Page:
Employers must control working time

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On 13 September 2022, the German Federal Labor Court (Bundesarbeitsgericht, BAG) clarified in a highly regarded decision (1 ABR 22/21) that employers are legally obligated to maintain a system in their companies by which the working time of employees can be monitored and recorded. So far, only the press release of the BAG is available. A final evaluation and classification of the decision will only be possible after publication of the reasons for the decision.


The applicant works council and the employers, who run a fully in-patient residential facility as a joint operation, concluded a works agreement on working time in 2018. At the same time, they negotiated a works agreement on the recording of working time, but no final agreement was reached on this. At the request of the works council, the labor court set up a conciliation committee on the topic of “Conclusion of a works agreement on the introduction and application of electronic time recording.” The works council requested a declaration that it has a right of initiative to introduce an electronic time recording system pursuant to Section 87 of the German Works Constitution Act (Betriebsverfassungsgesetz, BetrVG).

Hamm Regional Labor Court (LAG) granted the works council’s request and awarded it an initiative right with regard to the introduction of such an electronic time recording system.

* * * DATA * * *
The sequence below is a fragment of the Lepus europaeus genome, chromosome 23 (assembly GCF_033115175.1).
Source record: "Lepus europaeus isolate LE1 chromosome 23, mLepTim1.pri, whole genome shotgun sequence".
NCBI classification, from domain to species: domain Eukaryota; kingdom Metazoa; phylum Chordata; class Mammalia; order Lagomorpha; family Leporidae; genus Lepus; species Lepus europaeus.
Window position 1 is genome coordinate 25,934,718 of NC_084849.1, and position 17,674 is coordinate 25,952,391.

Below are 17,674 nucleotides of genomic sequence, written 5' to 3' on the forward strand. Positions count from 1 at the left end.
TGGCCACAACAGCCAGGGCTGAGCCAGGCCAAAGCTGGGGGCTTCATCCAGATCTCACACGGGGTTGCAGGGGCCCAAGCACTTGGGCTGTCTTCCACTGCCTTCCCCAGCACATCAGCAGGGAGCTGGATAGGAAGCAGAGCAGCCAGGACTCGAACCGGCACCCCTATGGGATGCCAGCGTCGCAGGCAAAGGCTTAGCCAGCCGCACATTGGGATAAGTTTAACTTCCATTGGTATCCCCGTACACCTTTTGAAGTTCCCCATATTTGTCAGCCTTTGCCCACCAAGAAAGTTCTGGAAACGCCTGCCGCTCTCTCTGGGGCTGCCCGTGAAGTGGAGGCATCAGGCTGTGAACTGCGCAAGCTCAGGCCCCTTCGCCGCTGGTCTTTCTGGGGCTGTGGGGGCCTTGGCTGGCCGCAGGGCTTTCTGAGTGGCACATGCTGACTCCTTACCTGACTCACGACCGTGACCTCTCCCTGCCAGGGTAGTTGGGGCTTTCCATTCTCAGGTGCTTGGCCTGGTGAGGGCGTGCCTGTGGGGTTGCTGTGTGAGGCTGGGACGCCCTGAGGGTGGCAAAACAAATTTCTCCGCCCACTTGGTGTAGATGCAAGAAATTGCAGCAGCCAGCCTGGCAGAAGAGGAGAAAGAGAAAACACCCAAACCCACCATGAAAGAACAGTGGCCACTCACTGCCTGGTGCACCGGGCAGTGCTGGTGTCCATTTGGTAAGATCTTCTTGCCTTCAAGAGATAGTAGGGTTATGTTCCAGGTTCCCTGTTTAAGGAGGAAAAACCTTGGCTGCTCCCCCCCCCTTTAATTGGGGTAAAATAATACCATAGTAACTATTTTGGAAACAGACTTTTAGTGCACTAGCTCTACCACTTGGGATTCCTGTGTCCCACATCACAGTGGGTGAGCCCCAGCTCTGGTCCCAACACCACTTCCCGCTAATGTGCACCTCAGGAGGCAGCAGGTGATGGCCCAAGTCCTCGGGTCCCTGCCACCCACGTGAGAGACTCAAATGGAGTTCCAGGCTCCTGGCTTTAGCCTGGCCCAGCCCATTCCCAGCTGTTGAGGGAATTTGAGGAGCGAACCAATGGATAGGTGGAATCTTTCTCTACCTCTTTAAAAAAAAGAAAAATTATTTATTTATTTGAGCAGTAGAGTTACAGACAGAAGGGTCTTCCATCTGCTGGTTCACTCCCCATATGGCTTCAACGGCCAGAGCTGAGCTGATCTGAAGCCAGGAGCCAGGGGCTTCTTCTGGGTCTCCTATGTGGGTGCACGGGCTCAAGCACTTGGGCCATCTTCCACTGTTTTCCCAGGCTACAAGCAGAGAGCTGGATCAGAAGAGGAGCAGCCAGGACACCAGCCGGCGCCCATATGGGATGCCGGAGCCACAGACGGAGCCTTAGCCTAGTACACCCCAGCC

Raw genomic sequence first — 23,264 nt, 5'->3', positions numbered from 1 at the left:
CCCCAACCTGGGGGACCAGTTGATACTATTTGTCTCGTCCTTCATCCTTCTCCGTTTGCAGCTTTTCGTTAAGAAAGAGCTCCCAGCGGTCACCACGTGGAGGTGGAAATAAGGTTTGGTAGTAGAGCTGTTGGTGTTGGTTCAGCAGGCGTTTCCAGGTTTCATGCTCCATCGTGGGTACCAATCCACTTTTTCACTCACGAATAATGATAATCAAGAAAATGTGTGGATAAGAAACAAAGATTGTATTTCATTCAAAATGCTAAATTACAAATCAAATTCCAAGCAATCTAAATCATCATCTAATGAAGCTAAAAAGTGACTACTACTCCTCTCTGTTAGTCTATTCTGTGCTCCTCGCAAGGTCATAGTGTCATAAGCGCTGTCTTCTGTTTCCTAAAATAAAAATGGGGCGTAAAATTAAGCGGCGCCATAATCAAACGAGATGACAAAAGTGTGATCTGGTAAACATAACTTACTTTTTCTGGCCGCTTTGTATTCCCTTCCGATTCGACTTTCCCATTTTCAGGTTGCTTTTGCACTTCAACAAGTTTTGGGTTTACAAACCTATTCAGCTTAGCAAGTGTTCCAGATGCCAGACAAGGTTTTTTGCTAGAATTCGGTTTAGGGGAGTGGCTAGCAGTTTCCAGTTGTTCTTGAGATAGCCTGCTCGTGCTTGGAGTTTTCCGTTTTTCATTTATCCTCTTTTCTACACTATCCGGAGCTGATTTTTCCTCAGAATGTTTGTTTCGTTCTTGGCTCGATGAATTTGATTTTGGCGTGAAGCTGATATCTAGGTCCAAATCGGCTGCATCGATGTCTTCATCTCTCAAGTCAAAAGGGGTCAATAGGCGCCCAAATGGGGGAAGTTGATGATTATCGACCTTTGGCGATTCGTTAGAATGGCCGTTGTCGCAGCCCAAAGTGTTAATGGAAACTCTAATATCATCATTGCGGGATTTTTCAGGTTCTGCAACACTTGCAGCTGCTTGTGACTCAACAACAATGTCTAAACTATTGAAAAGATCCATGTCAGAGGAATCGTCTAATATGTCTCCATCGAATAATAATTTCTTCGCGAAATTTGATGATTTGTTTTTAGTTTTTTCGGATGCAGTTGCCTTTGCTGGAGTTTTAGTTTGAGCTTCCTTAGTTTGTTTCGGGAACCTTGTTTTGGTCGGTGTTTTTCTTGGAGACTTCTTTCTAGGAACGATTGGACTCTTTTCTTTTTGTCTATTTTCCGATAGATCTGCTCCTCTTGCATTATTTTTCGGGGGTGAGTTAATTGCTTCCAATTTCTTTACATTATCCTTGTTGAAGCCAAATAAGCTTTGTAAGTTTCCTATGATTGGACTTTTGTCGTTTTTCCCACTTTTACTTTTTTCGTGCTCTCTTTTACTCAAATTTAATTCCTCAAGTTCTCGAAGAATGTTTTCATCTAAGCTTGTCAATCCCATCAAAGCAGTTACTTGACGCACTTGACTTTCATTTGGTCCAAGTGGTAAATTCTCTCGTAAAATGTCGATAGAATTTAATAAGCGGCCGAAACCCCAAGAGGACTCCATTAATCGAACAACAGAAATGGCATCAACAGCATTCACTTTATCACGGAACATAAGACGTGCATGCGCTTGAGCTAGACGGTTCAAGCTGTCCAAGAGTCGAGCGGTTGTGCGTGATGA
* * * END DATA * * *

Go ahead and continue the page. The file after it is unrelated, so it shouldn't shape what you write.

The employers successfully appealed against this decision of the LAG. The BAG ruled that the works council cannot demand the introduction of an electronic time recording system from the employers as it has no right of initiative in this regard. In particular, it cannot base such a right on Section 87 (1) 6 of the BetrVG, as its application is excluded under the introductory sentence of Section 87 (1) of the BetrVG. According to this, the works council only has a right of co-determination insofar as a statutory regulation or a regulation by collective bargaining agreements does not exist.

In the opinion of the BAG, however, such a statutory regulation exists in the case of time recording. If Section 3 (2) 1 of the German Occupational Health and Safety Act (Arbeitsschutzgesetz, ArbSchG) is interpreted in accordance with EU law, an employer is legally obligated to record the working hours of its employees for the purpose of health protection. The result of the BAG’s decision is thus in line with the so-called time clock ruling of the European Court of Justice (ECJ) from 2019. The relevant provisions of the ArbSchG read:

§ 3 Basic obligations of the employer

(1) The employer shall be obliged to take the necessary occupational health and safety measures, taking into account the circumstances affecting the safety and health of employees at work. They shall review the measures for their effectiveness and, if necessary, adapt them to changing circumstances. […]

(2) In order to plan and implement the measures referred to in paragraph (1), the employer shall, taking into account the nature of the activities and the number of employees

  1. provide for an appropriate organization and allocate the necessary resources […]“